Digital Culture

LGBTQ centers leave Twitter following removal of hateful conduct protections

Online safe spaces are becoming rarer.
By Chase DiBenedetto  on 
A blue Twitter bird logo on the side of a gray, concrete building.
Twitter's conduct changes are pushing more and more organizations off the app. Credit: Tayfun Coskun / Anadolu Agency via Getty Images

Dozens of regional LGBTQ community centers are deactivating their Twitter accounts today, decrying recent policy changes despite the rise of hate speech and calling on the app to do more to protect its users. 

The announcement came from CenterLink(opens in a new tab), an international nonprofit network of more than 325 LGBTQ organizations, many of which will also be leaving the platform.

"Twitter has become increasingly unsafe in recent months for LGBTQ and BIPOC people with anti-LGBTQ, anti-trans, anti-Black, and antisemitic tweets on the rise. The removal of this policy was the last straw," Denise Spivak, CEO of CenterLink, told Mashable. 

Earlier this month, Twitter, led by CEO Elon Musk, quietly removed a portion of its hateful conduct policy that specified protections against misgendering and deadnaming transgender users, adding to an already hostile, hate-speech filled(opens in a new tab) environment. 

In response to the conduct changes, CenterLink and its members have decided to forgo the app entirely, formally deactivating their Twitter accounts today. Some participants have already left the app, announced they will no longer be active, or pinned statements opposing the app's changes.

"Purposeful communication requires an honest and transparent dialogue in spaces that respect our lived experiences and honor everyone's safety," wrote CenterLink in its deactivation announcement. "With more than 430 pieces of legislation(opens in a new tab) targeting healthcare, education, public places and services, and drag performers or entertainment, 2023 is on pace to be a record-setting year for state legislation targeting LGBTQ adults and youth. Now is a time to lift up the voices of those who are most vulnerable and most marginalized, and to take a stand against those whose actions are quite the opposite."

The participating centers include:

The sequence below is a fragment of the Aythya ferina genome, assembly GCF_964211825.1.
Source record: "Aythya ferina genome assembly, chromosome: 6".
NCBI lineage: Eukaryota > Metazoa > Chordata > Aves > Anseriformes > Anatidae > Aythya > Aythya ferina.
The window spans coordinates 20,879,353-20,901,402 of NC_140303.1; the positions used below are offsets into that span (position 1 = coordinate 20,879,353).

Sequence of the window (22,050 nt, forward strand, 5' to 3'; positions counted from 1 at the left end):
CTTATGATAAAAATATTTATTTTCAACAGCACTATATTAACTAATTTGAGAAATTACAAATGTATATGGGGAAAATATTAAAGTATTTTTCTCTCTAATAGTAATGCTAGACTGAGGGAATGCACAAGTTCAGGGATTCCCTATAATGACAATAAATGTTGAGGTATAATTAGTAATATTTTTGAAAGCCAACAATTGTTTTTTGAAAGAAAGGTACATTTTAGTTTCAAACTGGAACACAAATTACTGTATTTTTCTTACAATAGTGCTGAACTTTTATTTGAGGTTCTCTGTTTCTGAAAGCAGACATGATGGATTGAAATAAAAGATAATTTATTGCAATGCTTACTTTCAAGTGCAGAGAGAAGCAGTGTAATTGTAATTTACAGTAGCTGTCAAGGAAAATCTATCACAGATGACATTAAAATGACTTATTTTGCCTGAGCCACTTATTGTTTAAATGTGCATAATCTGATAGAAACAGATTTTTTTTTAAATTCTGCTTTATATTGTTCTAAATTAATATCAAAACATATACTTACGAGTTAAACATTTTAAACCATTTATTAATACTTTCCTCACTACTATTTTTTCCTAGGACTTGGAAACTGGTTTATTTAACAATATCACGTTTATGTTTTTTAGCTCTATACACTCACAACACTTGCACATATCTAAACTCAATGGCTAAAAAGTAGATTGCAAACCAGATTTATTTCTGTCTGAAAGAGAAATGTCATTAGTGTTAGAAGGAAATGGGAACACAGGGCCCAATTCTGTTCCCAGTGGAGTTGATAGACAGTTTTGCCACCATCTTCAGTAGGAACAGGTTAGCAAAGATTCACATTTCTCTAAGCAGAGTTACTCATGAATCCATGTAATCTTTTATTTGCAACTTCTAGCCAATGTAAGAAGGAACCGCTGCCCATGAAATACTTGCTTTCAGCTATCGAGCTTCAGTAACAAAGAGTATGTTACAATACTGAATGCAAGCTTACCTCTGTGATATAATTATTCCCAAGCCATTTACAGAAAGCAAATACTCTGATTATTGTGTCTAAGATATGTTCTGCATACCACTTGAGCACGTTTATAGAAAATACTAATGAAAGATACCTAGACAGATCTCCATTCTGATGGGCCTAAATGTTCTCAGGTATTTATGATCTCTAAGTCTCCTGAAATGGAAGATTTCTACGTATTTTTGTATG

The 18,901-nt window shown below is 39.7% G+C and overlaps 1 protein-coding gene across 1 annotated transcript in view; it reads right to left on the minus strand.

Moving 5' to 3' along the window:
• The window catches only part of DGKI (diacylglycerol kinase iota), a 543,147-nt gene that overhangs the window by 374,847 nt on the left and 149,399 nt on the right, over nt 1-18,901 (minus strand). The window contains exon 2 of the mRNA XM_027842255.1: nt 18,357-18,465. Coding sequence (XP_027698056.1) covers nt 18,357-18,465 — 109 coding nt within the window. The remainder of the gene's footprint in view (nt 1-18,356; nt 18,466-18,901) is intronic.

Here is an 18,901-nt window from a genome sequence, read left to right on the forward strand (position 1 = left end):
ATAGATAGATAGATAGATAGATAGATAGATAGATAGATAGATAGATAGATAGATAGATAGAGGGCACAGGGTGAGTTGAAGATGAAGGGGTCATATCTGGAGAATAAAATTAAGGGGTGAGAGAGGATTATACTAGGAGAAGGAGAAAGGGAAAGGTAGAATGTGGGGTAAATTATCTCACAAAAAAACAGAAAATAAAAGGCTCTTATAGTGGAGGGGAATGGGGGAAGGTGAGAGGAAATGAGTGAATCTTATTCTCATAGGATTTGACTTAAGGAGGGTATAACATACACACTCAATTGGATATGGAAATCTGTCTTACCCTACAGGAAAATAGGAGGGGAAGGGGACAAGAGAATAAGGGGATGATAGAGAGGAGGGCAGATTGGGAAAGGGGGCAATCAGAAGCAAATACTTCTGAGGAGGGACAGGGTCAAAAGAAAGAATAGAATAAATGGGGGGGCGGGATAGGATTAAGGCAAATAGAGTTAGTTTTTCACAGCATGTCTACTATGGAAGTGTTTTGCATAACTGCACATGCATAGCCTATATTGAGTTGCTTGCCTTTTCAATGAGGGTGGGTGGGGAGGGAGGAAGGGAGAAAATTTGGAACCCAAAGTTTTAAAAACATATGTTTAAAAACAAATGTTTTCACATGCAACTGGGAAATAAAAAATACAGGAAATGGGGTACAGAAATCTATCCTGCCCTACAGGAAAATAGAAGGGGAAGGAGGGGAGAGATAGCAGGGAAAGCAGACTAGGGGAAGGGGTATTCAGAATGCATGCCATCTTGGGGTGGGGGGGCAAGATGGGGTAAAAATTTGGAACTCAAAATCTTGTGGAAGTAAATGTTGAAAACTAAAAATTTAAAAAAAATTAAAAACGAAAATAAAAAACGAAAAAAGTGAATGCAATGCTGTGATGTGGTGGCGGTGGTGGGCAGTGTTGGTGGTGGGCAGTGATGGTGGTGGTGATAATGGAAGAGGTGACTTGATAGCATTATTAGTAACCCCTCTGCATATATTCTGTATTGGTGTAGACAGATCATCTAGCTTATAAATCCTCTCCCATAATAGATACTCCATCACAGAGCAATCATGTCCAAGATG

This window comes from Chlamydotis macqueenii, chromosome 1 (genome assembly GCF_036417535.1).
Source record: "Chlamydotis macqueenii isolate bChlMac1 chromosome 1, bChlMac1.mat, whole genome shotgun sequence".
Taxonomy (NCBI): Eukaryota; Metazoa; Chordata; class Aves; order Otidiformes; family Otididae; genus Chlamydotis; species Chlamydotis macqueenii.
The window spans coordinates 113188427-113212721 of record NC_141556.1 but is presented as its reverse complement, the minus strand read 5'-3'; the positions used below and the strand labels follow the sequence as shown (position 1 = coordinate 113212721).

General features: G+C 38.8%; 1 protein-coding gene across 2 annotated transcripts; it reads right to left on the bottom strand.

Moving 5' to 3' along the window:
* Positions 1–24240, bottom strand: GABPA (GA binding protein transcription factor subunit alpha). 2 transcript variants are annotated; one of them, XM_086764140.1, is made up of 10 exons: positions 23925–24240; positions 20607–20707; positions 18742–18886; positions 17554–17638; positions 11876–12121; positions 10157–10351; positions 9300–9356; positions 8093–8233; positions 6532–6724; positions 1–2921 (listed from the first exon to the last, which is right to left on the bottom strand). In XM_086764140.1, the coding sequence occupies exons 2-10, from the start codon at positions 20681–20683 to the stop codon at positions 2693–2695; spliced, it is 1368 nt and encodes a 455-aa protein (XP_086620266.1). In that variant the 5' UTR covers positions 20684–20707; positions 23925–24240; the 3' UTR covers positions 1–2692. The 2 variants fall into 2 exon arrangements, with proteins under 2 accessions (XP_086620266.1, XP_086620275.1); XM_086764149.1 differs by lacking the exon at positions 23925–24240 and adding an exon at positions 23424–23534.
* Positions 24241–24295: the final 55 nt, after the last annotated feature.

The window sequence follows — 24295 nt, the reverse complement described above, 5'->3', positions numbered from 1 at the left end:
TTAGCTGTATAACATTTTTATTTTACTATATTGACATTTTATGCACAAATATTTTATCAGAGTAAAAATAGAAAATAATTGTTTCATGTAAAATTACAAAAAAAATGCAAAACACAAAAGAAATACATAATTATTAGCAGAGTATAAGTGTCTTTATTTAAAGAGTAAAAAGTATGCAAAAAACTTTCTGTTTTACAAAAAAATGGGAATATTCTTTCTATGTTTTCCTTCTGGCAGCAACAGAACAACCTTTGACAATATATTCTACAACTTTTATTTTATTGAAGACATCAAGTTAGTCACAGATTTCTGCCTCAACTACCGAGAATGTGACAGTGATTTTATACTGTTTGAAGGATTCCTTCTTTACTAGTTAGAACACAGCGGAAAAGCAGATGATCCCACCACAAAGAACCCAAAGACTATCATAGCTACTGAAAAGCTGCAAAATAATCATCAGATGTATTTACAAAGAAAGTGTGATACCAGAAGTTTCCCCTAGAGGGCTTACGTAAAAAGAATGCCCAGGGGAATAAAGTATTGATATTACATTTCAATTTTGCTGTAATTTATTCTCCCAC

• SF Center

  • Orlando Center

  • Las Vegas Center

  • Hudson Valley Center

  • Durham Center

  • CenterLink 

  • Coastal Bend Pride Center 

  • Indiana Youth Group 

  • LGBT Life Center 

  • Youth Outlook 

  • Casa BruMar Foundation 

  • LGBT Community Network 

  • The Center Las Vegas 

  • Our Family 

  • Guilford Green Foundation & LGBTQ Center 

  • Hudson Valley LGBTQ+ Community Center 

  • CAMP Rehoboth 

  • Queer Space Collective 

  • Hudson Pride Center 

  • The Frederick Center 

  • The Pomona Pride Center 

  • Diversity Center of Oklahoma 

  • Compass Community Center  

  • LGBTQ Center of Durham 

  • Pacific Pride Foundation 

  • The Center Orlando 

  • Stonewall Alliance of Chico 

  • Pacific Center 

  • NoVA Prism Center 

Twitter's quick evolution over the last year has resulted in a loss of trust from users. "Immediately reinstating the policy aimed at protecting transgender people from targeted misgendering and deadnaming would be a good place to start," Spivak said when asked what the platform could do better. "Beyond that, Twitter frankly doesn’t do a great job combating hate speech and should do more to ensure that the platform is safe for all its users. None of the major social media platforms seem to have found the exact formula to create and ensure a safe environment, but CenterLink still has active Facebook, Instagram, LinkedIn and YouTube accounts."

Twitter has seen an exodus of users, verified accounts, and advertisers since Musk's purchase. While many see the app's changes as the end to a fun social ecosystem, others are more worried about the implications Musk's policies have on users with disabilities, LGBTQ users and users of color(opens in a new tab), the spread of accurate information, and the ability for organizations doing important work to stay connected to communities online. 

"LGBTQ centers across the country are vital resources for our communities and provide a wide range of critical, life-saving services both online and in-person. These centers collectively serve nearly 2.7 million people annually and engage in advocacy, public policy, and civic engagement," Spivak said, noting LGBTQ community resources like these need national support, in the form of donations, volunteers, and political action, to keep their work going.

"When it comes to staying safe online, people can disengage from platforms that allow hate and anti-LGBTQ rhetoric — which now most certainly includes Twitter."

To find LGBTQ community centers in your area, and to learn how to continue following them online, visit CenterLink's online directory(opens in a new tab).

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Chase sits in front of a green framed window, wearing a cheetah print shirt and looking to her right. On the window's glass pane reads "Ricas's Tostadas" in red lettering.
Chase DiBenedetto
Social Good Reporter

Chase joined Mashable's Social Good team in 2020, covering online stories about digital activism, climate justice, accessibility, and media representation. Her work also touches on how these conversations manifest in politics, popular culture, and fandom. Sometimes she's very funny.

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